During the early 1990s, the U.S. Geological Survey (USGS) investigated water-quality changes that occur in treated municipal wastewater (recycled water) at a small research basin constructed in the Montebello Forebay of the Central Ground-Water Basin in south-central Los Angeles County. The instrumented research basin is located on a 1/2-acre site at the upgradient end of the San Gabriel River Coastal Spreading Grounds where recharge has been augmented using recycled water since 1961. The facility was used to measure attenuation in selected constituents as recycled water delivered to the basin percolates downward and moves laterally beneath the basin. Attenuation in aqueous concentration was found to range from 20 to 60 percent for total dissolved nitrogen and was about one-third for dissolved organic carbon (DOC). Isotopic data confirmed permanent loss of nitrogen by denitrification. Detailed investigations showed that there were no large differences in the loss of various components of the DOC at the structural or compound level, although surfactants and their metabolites were abundant and did persist in the subsurface. The DOC of wastewater origin was found to have a lower trihalomethane (THM) formation potential upon chlorination than does organic matter of natural origin from most surface-water sources.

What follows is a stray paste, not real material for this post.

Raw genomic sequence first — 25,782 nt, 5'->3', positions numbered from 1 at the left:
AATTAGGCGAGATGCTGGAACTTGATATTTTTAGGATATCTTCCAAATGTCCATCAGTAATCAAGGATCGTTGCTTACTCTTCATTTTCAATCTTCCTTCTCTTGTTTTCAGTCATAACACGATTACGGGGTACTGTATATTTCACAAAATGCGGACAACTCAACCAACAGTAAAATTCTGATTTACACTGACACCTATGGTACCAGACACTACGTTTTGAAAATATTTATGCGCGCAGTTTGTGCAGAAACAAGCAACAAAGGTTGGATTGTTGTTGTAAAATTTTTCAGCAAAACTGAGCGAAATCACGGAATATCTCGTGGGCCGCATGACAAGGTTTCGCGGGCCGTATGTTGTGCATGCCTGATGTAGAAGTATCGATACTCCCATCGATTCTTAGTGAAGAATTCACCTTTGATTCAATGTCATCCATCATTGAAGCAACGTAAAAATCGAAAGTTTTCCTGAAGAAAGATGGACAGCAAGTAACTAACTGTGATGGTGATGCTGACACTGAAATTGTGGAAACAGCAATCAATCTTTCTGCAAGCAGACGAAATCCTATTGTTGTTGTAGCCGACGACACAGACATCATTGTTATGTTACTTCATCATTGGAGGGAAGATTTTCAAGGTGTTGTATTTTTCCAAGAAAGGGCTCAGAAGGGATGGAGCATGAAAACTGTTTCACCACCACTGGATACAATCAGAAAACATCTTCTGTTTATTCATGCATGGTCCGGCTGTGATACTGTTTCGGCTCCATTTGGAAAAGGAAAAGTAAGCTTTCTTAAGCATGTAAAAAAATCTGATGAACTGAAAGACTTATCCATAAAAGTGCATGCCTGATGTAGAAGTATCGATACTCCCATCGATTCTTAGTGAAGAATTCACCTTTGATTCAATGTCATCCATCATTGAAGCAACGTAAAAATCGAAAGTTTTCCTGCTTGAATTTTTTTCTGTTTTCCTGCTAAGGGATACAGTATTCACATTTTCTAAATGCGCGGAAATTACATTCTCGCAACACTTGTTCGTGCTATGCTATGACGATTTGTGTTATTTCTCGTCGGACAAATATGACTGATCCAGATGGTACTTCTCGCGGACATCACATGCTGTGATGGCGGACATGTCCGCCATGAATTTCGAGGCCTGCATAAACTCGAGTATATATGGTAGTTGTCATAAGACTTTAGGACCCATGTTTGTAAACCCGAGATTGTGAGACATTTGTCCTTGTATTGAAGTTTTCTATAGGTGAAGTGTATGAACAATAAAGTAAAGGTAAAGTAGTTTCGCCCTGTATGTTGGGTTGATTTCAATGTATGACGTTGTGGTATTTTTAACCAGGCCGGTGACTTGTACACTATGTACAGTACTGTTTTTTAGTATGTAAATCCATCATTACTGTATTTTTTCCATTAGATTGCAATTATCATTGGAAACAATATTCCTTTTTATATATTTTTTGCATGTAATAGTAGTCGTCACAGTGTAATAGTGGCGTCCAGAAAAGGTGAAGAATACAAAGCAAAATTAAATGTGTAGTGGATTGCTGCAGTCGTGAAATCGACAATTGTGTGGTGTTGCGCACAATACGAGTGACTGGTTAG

The organization of this report into 12 topical chapters, and the report's relation to additional USGS publications from this study, is noted in a preface.